Updated: Jan 19, 2022
A recent study from a team of researchers from the University of California, University of Massachusetts, Yale School of Medicine, University of Cincinnati, Duke University, and Washington University, revealed that incarceration is not only detrimental to the health of those within the prison walls but their families as well (nationally, an estimated 45% of people have an immediate family member who has been incarcerated and 35% of people have an extended family member with a history of incarceration). Utilizing a nationally representative sample from the 2018 Family History of Incarceration Survey (2,815 individual responses), the researchers examined how experiences of family member incarceration were associated with a holistic measure of well-being, including physical, mental, social, financial, and spiritual domains. They compared life expectancy to the varying levels of exposure to immediate and extended family member incarceration and employed logistic regression models to adjust for individual and household characteristics.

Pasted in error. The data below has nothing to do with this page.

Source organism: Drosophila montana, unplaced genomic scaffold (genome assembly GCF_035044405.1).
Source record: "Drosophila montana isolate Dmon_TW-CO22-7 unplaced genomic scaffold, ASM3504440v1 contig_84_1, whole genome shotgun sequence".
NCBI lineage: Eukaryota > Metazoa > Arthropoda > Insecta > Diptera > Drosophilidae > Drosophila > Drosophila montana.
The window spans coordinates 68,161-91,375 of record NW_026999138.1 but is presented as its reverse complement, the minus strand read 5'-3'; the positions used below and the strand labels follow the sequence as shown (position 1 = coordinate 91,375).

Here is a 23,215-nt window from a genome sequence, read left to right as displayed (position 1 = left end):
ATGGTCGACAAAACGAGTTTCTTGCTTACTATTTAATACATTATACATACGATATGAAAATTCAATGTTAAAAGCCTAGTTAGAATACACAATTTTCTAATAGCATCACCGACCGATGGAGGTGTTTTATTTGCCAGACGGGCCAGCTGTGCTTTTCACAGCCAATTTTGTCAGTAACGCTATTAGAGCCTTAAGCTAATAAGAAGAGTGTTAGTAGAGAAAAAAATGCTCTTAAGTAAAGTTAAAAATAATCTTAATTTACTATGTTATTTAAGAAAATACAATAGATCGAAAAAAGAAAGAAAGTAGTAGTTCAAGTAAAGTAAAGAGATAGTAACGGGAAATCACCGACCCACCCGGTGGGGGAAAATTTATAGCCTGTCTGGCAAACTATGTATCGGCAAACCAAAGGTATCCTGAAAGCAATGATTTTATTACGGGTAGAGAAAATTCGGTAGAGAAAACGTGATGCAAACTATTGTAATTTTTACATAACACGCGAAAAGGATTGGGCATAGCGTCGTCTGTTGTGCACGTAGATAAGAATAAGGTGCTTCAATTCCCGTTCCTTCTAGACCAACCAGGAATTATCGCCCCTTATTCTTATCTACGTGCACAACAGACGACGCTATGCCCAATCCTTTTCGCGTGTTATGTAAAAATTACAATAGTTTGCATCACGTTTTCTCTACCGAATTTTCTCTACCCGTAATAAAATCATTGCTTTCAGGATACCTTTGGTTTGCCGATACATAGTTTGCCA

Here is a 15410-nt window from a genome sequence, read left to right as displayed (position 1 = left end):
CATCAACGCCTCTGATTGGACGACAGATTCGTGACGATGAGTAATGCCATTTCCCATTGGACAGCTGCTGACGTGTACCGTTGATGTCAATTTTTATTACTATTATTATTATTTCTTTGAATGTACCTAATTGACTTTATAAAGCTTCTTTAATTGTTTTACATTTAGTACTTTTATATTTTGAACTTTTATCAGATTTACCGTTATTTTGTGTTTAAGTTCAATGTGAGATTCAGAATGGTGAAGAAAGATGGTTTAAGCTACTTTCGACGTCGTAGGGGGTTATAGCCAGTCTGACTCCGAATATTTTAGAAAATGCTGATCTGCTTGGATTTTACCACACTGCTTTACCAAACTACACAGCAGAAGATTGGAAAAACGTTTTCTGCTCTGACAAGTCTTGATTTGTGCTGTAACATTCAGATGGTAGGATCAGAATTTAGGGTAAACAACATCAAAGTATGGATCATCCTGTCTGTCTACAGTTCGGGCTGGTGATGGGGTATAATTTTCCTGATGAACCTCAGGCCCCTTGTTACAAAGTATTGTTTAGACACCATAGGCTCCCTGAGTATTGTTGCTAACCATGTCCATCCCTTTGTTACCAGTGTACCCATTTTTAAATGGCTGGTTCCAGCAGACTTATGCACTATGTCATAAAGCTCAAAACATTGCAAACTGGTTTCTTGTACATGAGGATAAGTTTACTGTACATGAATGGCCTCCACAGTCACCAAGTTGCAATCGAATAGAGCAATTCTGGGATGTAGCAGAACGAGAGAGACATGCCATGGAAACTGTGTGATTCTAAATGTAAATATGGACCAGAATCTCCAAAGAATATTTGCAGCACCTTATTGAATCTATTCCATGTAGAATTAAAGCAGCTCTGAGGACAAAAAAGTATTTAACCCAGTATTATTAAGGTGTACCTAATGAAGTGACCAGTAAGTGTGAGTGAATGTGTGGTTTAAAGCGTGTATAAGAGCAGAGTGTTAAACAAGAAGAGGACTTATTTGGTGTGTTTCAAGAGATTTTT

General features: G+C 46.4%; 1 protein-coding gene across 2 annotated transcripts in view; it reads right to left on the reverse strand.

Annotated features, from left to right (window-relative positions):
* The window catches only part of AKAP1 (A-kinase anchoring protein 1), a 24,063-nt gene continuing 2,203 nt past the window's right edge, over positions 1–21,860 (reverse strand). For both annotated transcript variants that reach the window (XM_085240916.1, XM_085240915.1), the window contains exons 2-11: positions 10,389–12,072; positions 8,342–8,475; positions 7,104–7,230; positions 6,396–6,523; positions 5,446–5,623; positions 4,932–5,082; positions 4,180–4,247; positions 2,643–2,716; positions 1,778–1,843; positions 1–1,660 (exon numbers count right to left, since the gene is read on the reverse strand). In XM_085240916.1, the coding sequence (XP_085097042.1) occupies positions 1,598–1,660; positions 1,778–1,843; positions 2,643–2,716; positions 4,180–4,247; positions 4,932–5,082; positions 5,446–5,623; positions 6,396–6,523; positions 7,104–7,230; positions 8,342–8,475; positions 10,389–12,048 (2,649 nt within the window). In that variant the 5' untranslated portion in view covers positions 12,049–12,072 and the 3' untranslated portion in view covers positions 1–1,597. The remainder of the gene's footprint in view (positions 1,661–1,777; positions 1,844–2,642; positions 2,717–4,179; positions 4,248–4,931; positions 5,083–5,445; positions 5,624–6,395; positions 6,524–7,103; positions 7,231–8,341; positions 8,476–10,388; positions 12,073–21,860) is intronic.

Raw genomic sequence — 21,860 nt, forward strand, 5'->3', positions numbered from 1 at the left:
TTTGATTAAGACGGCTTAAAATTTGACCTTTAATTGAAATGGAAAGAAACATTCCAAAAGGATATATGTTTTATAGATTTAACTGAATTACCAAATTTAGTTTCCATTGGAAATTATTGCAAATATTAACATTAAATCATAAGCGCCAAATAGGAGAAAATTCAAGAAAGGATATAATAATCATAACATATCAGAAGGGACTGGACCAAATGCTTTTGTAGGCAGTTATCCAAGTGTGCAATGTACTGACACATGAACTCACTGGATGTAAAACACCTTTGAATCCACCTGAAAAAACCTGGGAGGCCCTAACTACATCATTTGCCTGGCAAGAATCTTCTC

The researchers found that people with incarcerated loved ones have shorter life expectancies and poorer health. Their report, titled “Exposure to Family Member Incarceration and Adult Well-Being in the United States”, states that people who have an incarcerated or formerly incarcerated family member consistently rate their health and well-being lower than those without a family history of incarceration, and report more health problems, more sick days, more negative emotions (worry, stress, sadness, anger) and fewer positive emotions (enjoyment, interest, happiness, and respect). People with at least one incarcerated or formerly incarcerated family member have an estimated 2.6 years shorter life expectancy than those with no incarcerated family members, and people with more than 3 immediate family members with incarceration histories have an estimated 4.6 years shorter life expectancy. This effect was significant even when controlling for demographic characteristics like race, household income, gender, and age.
Researched by Crystal Poole, NC-CURE Intern